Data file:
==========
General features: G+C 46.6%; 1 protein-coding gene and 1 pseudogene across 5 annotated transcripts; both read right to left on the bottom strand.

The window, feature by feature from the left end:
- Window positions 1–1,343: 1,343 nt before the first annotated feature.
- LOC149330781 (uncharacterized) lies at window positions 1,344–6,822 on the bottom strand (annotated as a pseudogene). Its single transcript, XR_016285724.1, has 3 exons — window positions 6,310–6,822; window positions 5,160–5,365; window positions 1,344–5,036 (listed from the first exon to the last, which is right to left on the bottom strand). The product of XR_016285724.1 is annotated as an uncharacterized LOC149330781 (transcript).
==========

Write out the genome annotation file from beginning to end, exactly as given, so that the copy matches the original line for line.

General features: G+C 46.6%; 1 protein-coding gene and 1 pseudogene across 5 annotated transcripts; both read right to left on the bottom strand.

The window, feature by feature from the left end:
- Window positions 1–1,343: 1,343 nt before the first annotated feature.
- LOC149330781 (uncharacterized) lies at window positions 1,344–6,822 on the bottom strand (annotated as a pseudogene). Its single transcript, XR_016285724.1, has 3 exons — window positions 6,310–6,822; window positions 5,160–5,365; window positions 1,344–5,036 (listed from the first exon to the last, which is right to left on the bottom strand). The product of XR_016285724.1 is annotated as an uncharacterized LOC149330781 (transcript).